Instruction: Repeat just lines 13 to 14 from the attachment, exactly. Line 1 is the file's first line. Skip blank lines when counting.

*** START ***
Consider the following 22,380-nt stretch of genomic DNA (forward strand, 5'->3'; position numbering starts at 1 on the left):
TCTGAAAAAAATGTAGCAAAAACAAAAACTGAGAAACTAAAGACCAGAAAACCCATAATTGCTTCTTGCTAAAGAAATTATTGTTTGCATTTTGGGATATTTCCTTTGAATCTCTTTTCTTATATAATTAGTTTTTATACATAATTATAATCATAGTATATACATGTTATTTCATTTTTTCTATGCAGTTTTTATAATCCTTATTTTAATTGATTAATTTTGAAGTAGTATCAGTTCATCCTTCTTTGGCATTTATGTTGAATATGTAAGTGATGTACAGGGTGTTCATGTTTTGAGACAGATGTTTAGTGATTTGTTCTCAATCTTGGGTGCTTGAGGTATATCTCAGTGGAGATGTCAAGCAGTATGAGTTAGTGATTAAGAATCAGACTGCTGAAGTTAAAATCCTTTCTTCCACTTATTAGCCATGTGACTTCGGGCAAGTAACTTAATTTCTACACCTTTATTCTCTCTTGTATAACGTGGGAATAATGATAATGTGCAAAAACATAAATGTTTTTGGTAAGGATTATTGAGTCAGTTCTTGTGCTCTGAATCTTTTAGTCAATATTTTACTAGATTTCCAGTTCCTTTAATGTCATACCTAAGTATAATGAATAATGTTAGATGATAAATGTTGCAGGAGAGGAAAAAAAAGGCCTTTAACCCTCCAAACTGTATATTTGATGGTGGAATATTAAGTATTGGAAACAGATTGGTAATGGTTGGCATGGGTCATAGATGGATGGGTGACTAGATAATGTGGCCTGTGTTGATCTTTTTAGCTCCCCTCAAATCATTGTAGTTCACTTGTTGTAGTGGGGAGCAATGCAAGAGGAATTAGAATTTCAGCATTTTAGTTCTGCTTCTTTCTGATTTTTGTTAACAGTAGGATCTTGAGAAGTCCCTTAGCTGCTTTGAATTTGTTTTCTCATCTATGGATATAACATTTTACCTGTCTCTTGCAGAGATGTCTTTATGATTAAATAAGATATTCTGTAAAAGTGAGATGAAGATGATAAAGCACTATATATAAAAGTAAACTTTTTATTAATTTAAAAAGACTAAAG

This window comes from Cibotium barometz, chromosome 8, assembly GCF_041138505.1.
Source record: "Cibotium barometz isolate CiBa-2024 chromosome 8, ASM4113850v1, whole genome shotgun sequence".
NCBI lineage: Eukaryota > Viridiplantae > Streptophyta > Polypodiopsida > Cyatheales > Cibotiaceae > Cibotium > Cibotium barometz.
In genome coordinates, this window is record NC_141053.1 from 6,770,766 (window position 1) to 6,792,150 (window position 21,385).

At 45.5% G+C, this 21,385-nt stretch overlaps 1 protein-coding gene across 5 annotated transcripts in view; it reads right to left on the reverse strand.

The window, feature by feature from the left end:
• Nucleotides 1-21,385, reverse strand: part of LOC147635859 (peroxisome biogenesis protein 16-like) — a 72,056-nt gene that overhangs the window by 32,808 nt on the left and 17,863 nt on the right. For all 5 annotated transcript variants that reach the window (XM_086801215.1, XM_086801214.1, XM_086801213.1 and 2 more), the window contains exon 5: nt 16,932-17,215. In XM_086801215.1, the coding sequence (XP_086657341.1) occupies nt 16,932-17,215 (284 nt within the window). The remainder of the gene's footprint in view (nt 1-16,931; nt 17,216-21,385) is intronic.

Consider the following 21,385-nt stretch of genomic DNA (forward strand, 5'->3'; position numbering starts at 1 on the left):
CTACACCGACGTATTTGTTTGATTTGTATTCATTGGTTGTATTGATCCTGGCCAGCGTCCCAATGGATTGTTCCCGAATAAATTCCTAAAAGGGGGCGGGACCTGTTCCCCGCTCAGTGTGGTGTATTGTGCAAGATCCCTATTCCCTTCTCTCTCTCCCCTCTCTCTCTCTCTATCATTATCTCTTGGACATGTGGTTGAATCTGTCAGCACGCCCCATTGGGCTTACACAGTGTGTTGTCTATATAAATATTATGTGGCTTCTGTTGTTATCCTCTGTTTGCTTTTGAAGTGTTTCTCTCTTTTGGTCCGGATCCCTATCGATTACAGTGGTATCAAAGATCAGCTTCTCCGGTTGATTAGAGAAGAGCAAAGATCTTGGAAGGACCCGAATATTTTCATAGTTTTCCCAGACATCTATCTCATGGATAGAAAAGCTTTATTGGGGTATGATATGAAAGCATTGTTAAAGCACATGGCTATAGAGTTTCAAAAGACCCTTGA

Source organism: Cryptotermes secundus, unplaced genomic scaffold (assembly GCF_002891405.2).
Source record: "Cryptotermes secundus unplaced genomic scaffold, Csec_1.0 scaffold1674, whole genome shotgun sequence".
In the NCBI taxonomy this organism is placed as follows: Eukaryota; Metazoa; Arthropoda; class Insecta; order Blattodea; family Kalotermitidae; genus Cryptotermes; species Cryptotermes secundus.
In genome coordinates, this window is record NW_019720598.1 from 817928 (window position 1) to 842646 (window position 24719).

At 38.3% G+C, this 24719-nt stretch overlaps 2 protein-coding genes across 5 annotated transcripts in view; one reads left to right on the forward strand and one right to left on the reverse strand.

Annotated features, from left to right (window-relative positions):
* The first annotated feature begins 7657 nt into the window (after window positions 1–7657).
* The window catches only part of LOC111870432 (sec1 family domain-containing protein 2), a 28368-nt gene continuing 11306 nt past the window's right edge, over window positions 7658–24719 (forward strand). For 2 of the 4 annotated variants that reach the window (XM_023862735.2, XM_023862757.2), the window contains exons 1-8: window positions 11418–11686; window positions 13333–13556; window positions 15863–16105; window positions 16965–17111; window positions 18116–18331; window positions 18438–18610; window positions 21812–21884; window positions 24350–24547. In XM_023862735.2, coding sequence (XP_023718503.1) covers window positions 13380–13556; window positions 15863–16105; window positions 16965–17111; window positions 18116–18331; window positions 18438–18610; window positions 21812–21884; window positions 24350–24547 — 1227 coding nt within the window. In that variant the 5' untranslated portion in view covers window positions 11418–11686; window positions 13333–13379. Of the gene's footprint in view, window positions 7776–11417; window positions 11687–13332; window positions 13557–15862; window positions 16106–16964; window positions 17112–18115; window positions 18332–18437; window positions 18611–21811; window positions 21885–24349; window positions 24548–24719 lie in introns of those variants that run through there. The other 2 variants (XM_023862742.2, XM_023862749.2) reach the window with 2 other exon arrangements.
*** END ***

Source record: "Cryptotermes secundus unplaced genomic scaffold, Csec_1.0 scaffold1674, whole genome shotgun sequence".
In the NCBI taxonomy this organism is placed as follows: Eukaryota; Metazoa; Arthropoda; class Insecta; order Blattodea; family Kalotermitidae; genus Cryptotermes; species Cryptotermes secundus.